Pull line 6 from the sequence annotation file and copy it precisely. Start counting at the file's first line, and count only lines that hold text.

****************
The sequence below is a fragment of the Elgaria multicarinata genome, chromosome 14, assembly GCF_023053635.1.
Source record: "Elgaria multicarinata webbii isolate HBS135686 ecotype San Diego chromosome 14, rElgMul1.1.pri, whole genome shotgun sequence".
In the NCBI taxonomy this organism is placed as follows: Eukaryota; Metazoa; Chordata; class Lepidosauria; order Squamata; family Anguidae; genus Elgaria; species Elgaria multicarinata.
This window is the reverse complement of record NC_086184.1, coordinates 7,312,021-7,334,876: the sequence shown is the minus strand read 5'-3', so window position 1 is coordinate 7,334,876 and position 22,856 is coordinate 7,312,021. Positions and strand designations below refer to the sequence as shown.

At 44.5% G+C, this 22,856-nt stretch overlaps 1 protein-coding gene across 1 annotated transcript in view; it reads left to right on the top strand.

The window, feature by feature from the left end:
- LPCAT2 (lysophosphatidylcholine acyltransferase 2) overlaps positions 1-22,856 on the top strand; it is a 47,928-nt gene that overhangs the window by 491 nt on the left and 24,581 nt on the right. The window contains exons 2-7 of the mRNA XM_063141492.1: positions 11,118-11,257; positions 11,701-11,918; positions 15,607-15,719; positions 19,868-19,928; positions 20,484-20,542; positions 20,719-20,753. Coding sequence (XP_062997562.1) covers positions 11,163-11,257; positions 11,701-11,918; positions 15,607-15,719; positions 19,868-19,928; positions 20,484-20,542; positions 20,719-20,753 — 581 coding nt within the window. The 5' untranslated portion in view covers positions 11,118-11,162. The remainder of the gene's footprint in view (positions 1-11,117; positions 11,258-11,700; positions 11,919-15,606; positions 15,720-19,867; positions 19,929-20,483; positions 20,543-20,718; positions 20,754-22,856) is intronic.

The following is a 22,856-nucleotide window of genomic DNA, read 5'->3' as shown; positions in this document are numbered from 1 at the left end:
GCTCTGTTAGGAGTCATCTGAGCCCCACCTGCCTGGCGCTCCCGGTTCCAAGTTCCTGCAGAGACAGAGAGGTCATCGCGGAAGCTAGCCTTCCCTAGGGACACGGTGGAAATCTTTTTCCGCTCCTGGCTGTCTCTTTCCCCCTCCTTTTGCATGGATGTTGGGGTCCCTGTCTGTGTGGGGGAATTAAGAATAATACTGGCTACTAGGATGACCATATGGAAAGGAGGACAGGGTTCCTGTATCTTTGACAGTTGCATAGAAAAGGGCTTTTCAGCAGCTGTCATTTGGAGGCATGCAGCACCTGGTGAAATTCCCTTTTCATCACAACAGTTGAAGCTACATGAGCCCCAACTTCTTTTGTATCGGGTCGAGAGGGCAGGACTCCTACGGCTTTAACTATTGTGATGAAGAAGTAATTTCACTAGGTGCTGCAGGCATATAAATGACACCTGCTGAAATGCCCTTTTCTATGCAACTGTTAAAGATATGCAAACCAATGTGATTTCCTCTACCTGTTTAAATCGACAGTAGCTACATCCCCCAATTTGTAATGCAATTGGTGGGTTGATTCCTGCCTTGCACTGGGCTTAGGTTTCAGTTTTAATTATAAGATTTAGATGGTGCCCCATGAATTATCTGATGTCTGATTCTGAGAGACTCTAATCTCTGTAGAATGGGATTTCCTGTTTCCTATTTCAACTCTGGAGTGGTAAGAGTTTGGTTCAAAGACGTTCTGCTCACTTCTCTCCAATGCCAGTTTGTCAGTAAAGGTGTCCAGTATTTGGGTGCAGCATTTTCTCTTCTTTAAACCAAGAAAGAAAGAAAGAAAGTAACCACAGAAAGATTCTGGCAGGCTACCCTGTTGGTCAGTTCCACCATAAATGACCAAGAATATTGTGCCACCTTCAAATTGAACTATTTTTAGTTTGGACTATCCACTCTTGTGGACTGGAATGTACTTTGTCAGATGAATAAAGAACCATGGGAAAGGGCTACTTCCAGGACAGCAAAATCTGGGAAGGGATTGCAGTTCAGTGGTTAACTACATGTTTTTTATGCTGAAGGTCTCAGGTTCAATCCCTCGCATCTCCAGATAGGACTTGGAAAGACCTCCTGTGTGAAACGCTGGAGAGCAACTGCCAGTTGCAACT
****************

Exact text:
The window, feature by feature from the left end: